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Re: [perl #75350] PATCH: revamp ibcmp_utf8() for efficiency, clarity

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From:
demerphq
Date:
May 28, 2010 23:48
Subject:
Re: [perl #75350] PATCH: revamp ibcmp_utf8() for efficiency, clarity
Message ID:
AANLkTilbFov-slulpxDvIhN_27LyOjpfPB9JLQMhKsas@mail.gmail.com
On 29 May 2010 01:28, karl williamson <public@khwilliamson.com> wrote:
> demerphq wrote:
>>
>> On 25 May 2010 20:24, karl williamson <perlbug-followup@perl.org> wrote:
>>>
>>> # New Ticket Created by  karl williamson
>>> # Please include the string:  [perl #75350]
>>> # in the subject line of all future correspondence about this issue.
>>> # <URL: http://rt.perl.org/rt3/Ticket/Display.html?id=75350 >
>>>
>>>
>>> The first times I looked at this routine, it seemed incomprehensible.  I
>>> had to come back to it to fix a bug after working on other parts of Perl
>>> for a while, and it wasn't as foreign as before.  But I had to really
>>> understand it, so I started adding comments, and discovered that it was
>>> checking a number of things each time in the loop that could have  been
>>> figured out once.  So I ended up revamping it, keeping the same
>>> algorithm.
>>
>> Somebody please figure out how to clone Karl so we have a backup. Thanks.
>>
>> On a more serious note...
>>
>> This looks much nicer to read than the original. ++ to you.
>>
>> +Returns true if the strings s1 and s2 differ case-insensitively, false
>> +if they are equal case-insensitively.  Note that this is the complement
>> of what
>> +you might expect (perhaps it would have been better to name it
>> C<ibncmp_utf8>).
>>
>> Seems to me that cmp routines always behave like this, they return -1
>> for inorder but different, 0 for different, and 1 for reverse order.
>
> I agree that I was wrong, and ibncmp is not a good name, but this routine
> returns only TRUE or FALSE, unlike the cmp routines.  A better comparison
> would be with functions like memNE.  I'm always startled when I read code
> calling this function, because it looks like it's doing the wrong thing to
> me, and I'm a firm believer that names can help or hinder.

Me too. If you think this function should be renamed, and we can still
proved a back-compat alias should something actually be using it, then
go ahead and rename it.

Be bold!

>>
>> Anyway, the only other thing that occurs to me is that if it is going
>> to be rewritten, and reindented, could we lose the tabs please?
>
> Is this an unwritten rule that new code shouldn't have tabs?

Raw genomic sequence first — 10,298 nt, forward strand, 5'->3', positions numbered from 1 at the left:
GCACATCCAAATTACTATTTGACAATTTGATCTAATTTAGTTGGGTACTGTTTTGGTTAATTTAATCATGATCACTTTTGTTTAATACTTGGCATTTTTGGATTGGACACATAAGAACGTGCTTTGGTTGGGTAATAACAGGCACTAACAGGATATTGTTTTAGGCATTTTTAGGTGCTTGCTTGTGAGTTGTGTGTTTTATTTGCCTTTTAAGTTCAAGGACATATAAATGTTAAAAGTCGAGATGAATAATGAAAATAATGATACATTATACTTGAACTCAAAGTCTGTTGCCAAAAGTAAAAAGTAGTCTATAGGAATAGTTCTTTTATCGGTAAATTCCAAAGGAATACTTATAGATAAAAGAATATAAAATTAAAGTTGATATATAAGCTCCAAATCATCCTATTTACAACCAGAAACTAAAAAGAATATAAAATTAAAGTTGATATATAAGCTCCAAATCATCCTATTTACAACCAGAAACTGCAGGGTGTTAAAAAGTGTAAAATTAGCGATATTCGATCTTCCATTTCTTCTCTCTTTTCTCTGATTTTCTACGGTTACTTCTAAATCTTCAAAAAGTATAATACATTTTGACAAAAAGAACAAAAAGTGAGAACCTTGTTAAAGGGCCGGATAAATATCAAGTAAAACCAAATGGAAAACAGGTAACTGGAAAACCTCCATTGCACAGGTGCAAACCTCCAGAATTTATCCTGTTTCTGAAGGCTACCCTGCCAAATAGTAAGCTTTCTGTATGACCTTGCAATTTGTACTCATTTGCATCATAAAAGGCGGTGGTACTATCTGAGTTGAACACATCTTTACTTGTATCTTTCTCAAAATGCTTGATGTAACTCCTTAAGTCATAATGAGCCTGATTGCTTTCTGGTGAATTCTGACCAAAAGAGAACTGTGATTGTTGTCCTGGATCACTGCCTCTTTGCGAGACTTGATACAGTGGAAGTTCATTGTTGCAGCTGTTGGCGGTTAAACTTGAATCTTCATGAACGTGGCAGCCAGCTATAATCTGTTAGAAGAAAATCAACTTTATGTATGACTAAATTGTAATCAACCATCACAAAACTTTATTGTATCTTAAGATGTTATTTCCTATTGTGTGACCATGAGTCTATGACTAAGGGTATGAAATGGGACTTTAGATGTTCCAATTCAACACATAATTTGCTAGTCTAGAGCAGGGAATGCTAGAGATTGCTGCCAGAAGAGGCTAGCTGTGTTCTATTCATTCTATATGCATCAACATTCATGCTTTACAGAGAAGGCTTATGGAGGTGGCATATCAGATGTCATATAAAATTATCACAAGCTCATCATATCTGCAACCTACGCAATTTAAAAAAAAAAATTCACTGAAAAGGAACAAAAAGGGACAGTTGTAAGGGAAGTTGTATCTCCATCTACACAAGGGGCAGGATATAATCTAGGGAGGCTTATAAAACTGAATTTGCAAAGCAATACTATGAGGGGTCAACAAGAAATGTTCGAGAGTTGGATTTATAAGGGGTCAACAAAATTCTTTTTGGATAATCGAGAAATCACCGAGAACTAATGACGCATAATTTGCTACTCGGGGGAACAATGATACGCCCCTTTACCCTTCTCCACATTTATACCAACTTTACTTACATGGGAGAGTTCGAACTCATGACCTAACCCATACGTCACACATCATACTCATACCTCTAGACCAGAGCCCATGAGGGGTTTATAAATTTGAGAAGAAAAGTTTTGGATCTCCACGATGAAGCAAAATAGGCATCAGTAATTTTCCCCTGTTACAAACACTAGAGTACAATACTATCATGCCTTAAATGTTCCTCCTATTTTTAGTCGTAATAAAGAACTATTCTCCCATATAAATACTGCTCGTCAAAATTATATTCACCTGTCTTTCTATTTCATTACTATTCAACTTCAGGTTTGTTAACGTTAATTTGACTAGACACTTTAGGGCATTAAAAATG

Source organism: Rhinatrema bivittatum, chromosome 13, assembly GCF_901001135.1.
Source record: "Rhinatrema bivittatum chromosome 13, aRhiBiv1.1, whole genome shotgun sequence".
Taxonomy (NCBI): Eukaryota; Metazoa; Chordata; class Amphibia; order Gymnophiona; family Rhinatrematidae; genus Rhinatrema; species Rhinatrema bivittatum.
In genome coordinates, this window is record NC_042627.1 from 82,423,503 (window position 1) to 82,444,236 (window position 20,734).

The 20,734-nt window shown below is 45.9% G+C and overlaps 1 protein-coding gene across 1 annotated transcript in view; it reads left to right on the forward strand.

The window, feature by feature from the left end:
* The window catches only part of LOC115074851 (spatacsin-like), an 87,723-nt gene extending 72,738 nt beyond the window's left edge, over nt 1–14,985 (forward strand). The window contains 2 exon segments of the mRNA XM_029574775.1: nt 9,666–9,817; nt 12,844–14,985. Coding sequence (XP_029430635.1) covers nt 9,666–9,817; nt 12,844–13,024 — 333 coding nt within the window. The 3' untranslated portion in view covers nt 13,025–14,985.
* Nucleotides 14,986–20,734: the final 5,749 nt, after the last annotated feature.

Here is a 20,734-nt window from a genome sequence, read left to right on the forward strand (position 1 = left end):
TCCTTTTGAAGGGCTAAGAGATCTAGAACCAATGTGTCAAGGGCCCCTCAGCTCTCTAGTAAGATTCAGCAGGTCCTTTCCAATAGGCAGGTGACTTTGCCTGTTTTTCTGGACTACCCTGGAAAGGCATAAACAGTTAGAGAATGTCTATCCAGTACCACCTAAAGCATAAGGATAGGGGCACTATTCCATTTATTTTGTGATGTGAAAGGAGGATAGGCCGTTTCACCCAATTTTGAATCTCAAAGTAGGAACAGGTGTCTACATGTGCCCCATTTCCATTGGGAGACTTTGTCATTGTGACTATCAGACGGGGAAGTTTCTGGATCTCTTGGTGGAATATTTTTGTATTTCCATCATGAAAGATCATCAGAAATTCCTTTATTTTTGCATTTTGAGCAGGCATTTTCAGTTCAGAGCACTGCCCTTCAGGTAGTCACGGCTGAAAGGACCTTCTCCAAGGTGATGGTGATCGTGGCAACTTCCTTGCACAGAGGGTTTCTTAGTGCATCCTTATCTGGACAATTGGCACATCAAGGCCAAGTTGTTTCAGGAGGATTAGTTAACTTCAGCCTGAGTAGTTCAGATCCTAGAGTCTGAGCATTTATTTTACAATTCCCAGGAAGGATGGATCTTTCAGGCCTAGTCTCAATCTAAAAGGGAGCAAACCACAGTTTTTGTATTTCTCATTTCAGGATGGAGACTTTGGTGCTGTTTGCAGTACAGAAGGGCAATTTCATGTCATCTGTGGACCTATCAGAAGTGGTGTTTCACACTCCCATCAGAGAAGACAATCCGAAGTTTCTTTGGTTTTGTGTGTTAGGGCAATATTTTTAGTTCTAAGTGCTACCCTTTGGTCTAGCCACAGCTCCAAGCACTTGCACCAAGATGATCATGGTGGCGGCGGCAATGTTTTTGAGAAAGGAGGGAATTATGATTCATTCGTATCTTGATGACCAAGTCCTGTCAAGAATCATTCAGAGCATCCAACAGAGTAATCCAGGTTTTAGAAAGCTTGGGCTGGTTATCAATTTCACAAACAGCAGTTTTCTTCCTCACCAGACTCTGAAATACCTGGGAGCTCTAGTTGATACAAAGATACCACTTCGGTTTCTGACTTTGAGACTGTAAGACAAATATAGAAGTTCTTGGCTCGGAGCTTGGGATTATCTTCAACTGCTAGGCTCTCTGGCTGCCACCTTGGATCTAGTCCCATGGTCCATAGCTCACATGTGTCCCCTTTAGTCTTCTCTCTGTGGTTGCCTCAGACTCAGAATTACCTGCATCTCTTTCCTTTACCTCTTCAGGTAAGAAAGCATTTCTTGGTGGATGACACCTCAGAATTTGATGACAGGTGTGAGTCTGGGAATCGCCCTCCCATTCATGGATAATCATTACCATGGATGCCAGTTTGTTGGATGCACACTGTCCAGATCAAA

Not wanting to reopen the tab-verus-spaces debate, i have the
impression that most people find it easier to work with spaces as tabs
can have variable widths and dont mix nicely with spaces.

> I'm happy to go along with that.

> After all, I have learned to mostly do uncuddled
> else's, which is a written rule, though I don't understand why it is that
> way, and sometimes I forget.

Personally I prefer my elses to feel warm and loved...

> The best I can think of is that it is from
> some sort of dyslexia that I and K&R don't happen to have (I'm told that's
> why serifs on fonts were developed);  I've read Damian's explanation for
> "Perl Best Practices", and found it totally unconvincing.

Me too.

> Anyway, no need
> to try to convert me; I'm conforming to uncuddled elses.  And I agree it's
> better to expand tabs, my editor can handle that well; I just didn't know.
>
> And while we're on the subject.  Apparently another unwritten rule is about
> trailing white space.  It would be best if that were written down, and there
> was some sort of checker for that,

Actually there are.

First do this:

git config --global color.ui auto

That should turn on colored output for git. Once the colored diff is
enabled you will easily spot trailing whitespace because it will be
highlighted in red when you do git diff.

Additionally git supports hooks for various actions and events, and I
think one of the hooks (default disabled but distributed with git
iirc) does whitespace cleanup on commit.

Also, now that we use git the old objection to trimming and
normalizing whitespace doesn't hold anymore, as we have

git blame -w

to help us see past the whitespace fixups.

> as my vim editor seems to always be putting them in, unbeknownst to me.

Vim does this to me too. It seems to be a byproduct of the arcane
confused modal editing system.

I hate vim. Yet I use it. Sigh.

> I suppose I can put a wrapper around my local copy of 'git add' to check for this.

Nah, Look into configuring git a bit better and you wont need to do that.

OTOH I have a tool I wrote called "clean-commit" which autotrims and
expands tabs on the stuff ive modified.

cheers
Yves

-- 
perl -Mre=debug -e "/just|another|perl|hacker/"

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